Wolf Creek 2 to use the new facility.

A new film production centre incorporating the South Australia Film Corporation (SAFC) is about to be officially opened tonight (Thursday) near the heart of Adelaide’s central business district.

The Adelaide Studios are not as expansive as Australia’s three major studio centres, which are all along the east coast, but they are a boon for those seeking out what the state is best known for: easy access to desert locations and ease of production because of the city’s small population.

“Our primary market is not international – we are not going to get Superman 17 – but it fills out the complement of studios in Australia,” SAFC chief executive Richard Harris told ScreenDaily.

At the heart of the complex is a set of spectacularly beautiful stone buildings dating back to 1870. They were built as a mental asylum but have been used for administration for the past few decades. A significant amount of the US$46m (A$45m) price tag for the production centre was spent on restoring and adapting these buildings.

The facilities on site include two sound stages, one 1,000 square metres and the other 400 square metres, a sound-mixing theatre which is currently seeking Dolby Premiere accreditation and a 96-seat screening theatre.

Writer/director Rolf de Heer is working on his new film The King Is Dead in the mixing theatre, filling the role “as guinea pig”. The comedy/thriller about a couple who have trouble with their neighbours and take the law into their own hands, was the last film shot at the SAFC’s old premises, which were adapted from warehouses many decades ago.

“What we have now is eons away from what we had before,” said Harris. Among the 25 tenants in the new complex are the Adelaide Film Festival, the Australian International Documentary Conference.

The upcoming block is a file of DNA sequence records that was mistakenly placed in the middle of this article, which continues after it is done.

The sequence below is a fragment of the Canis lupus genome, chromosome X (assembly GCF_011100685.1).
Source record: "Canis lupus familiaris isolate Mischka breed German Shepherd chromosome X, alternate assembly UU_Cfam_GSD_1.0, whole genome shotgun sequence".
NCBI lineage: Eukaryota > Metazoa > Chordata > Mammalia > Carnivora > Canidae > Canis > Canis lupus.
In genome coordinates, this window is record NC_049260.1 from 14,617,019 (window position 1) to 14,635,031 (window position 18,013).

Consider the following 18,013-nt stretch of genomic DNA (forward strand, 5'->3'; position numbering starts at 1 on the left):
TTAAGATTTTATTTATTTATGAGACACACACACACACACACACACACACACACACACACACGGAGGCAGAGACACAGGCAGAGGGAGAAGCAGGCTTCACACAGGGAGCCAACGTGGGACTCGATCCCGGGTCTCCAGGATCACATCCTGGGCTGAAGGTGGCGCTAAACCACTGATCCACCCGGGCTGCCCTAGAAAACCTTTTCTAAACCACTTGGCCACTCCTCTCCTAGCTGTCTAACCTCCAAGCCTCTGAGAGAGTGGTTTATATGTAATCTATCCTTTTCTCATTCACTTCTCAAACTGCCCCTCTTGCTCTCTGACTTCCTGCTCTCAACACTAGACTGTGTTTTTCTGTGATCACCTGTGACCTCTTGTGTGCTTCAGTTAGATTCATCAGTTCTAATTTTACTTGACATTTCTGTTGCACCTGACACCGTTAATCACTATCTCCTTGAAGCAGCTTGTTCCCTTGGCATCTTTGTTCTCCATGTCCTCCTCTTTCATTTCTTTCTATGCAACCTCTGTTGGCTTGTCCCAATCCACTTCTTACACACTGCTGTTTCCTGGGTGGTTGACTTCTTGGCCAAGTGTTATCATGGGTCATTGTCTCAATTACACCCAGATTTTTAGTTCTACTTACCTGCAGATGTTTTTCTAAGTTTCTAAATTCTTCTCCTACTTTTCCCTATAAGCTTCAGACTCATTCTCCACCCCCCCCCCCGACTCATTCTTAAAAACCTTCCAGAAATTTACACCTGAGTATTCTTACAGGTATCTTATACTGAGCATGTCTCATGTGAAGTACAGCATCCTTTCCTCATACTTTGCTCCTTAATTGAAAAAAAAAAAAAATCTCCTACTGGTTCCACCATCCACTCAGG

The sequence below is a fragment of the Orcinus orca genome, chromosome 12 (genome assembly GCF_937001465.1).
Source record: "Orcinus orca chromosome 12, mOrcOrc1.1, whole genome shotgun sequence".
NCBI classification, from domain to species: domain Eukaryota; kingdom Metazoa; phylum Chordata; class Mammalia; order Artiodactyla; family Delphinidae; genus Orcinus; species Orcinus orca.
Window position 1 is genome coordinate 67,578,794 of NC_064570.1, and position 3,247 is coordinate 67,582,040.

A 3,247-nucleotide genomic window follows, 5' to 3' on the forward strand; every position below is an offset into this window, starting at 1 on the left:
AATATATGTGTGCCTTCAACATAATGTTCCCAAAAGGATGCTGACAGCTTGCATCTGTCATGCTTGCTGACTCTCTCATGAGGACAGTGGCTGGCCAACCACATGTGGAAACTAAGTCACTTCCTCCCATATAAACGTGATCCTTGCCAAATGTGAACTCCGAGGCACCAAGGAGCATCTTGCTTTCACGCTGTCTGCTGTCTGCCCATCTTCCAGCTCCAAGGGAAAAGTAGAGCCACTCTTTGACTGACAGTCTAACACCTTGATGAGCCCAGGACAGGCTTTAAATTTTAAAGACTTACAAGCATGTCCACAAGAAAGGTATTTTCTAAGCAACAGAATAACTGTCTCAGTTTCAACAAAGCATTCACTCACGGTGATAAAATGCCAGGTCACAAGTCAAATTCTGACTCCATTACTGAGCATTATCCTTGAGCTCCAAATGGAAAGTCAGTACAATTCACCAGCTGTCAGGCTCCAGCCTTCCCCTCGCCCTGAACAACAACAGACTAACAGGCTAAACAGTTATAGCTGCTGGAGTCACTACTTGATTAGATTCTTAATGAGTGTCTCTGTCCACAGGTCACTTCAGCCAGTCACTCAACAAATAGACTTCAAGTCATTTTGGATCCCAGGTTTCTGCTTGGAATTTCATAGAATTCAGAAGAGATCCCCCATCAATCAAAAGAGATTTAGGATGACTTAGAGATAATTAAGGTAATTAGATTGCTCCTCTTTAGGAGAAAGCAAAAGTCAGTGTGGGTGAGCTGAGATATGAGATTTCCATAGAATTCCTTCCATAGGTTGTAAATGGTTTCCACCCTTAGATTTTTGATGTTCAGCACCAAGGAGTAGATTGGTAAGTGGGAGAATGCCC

Scheduled to shoot in February, Wolf Creek 2 will be the first feature film to use the new sound stages, although the majority of the shoot will be on location. Like the original, it will be directed by Greg McLean, with John Jarratt again playing tourist-killer Mick Taylor.

South Australian Premier Mike Rann officially opened the building and SAFC chair, Cheryl Bart, also spoke. In a state renowned for its lack of rain, it was raining.

It was one of Rann’s final acts as premier — he hands over power to Jay Weatherill tomorrow after being rolled by his own party – which is appropriate given his enthusiasm for film during his nine-year reign.

The SAFC is the oldest state film agency in the country and dates back to a time when these government organisations made their own films, in this case Sunday Too Far Away, Storm Boy, Breaker Morant and The Club, which all emerged in the six years up to 1980.

Now it invests in the work of independent producers. This year’s releases include the UK/Australian co-production Oranges and Sunshine, the gruelling Snowtown and family film Red Dog, which has now sold $20m worth of tickets and is in the all-time top 10 list of local hits.

Senior production industry players spent today trying to work out how to ensure Australian content remains part of the media landscape once television and the internet become one in most Australian homes. It is a timely discussion because the deadline for submissions to the government’s Convergence Review is in a week.

Most of the discussion centred on television. In one of the few direct references to film, Justin Milne from Quickflix commented on the extent to which telecommunications companies were using movies as a “lolly” to encourage customers to buy their bundled services.